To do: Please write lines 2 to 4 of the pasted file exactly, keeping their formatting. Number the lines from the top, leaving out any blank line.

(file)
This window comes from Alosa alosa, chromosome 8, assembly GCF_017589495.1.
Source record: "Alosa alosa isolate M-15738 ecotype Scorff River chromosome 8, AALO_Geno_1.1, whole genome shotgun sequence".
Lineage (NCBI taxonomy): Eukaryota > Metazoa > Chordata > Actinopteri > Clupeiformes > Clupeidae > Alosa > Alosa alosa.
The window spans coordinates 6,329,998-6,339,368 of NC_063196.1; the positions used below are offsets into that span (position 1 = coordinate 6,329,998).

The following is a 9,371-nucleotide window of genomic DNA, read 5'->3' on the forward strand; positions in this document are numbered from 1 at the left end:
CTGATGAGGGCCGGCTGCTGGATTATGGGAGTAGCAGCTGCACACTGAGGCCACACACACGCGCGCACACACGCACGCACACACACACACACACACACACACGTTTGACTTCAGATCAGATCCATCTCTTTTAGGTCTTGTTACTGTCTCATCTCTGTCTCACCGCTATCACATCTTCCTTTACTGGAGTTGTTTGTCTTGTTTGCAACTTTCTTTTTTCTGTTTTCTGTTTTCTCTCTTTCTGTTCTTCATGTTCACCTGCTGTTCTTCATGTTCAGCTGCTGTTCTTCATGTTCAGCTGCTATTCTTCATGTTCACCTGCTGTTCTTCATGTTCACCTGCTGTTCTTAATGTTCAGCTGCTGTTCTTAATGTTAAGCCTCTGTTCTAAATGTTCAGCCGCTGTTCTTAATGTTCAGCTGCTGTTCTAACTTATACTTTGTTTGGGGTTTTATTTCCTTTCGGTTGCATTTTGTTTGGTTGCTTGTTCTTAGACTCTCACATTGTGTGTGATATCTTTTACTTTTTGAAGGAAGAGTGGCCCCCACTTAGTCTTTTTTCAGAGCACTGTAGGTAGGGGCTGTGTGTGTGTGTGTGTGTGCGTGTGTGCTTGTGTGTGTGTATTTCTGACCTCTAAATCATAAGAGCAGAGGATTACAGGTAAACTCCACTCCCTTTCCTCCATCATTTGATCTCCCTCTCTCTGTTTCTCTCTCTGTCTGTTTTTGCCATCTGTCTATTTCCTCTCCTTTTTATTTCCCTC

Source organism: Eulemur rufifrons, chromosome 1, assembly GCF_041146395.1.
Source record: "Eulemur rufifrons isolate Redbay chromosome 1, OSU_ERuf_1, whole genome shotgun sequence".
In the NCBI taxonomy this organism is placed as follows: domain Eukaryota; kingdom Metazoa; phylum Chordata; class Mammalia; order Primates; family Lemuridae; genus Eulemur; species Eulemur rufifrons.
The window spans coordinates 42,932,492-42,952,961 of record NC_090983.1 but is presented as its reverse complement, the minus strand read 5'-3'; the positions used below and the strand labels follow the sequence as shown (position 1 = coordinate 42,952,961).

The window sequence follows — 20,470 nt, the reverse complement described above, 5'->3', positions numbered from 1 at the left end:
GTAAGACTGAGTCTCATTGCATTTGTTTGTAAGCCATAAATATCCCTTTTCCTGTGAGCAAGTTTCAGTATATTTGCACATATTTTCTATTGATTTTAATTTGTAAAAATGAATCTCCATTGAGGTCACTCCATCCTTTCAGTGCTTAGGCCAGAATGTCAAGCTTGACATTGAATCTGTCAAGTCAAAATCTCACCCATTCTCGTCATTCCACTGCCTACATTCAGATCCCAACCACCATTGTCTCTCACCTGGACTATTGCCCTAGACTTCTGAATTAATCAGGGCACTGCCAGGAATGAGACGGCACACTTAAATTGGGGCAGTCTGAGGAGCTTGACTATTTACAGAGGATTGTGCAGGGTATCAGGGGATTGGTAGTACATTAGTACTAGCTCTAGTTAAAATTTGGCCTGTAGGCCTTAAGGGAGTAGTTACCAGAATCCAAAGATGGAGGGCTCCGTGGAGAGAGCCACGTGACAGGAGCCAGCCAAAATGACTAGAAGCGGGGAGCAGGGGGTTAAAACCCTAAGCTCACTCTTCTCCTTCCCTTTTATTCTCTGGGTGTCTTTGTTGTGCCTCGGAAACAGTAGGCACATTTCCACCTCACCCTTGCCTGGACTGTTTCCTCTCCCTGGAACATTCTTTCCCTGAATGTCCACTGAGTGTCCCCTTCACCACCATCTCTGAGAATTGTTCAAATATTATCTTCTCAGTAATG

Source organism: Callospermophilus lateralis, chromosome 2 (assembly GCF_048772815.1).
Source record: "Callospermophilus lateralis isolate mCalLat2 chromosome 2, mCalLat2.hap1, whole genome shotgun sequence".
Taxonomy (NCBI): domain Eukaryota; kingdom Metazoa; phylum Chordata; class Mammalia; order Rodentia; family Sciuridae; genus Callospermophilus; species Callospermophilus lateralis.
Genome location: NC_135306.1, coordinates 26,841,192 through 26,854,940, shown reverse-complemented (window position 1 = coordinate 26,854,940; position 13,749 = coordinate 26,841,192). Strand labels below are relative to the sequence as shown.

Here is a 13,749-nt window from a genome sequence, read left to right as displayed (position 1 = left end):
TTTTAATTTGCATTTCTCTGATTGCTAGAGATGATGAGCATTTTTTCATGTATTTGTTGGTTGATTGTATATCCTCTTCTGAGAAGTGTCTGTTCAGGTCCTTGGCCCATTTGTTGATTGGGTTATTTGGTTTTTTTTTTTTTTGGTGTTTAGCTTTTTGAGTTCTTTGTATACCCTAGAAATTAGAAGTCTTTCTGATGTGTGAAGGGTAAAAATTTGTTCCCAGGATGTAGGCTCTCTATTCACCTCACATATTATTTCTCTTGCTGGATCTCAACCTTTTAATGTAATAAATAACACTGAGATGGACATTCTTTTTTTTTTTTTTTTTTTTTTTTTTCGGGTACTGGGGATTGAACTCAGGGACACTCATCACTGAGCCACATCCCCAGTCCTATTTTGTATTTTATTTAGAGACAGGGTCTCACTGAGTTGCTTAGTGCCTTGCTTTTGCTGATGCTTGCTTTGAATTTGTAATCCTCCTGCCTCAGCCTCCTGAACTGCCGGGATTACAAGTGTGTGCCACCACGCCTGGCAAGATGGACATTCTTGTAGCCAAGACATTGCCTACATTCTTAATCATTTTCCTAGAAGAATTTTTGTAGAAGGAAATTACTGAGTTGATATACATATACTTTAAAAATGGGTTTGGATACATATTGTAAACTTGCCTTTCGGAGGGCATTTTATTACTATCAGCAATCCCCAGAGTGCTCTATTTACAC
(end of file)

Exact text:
Source record: "Alosa alosa isolate M-15738 ecotype Scorff River chromosome 8, AALO_Geno_1.1, whole genome shotgun sequence".
Lineage (NCBI taxonomy): Eukaryota > Metazoa > Chordata > Actinopteri > Clupeiformes > Clupeidae > Alosa > Alosa alosa.
The window spans coordinates 6,329,998-6,339,368 of NC_063196.1; the positions used below are offsets into that span (position 1 = coordinate 6,329,998).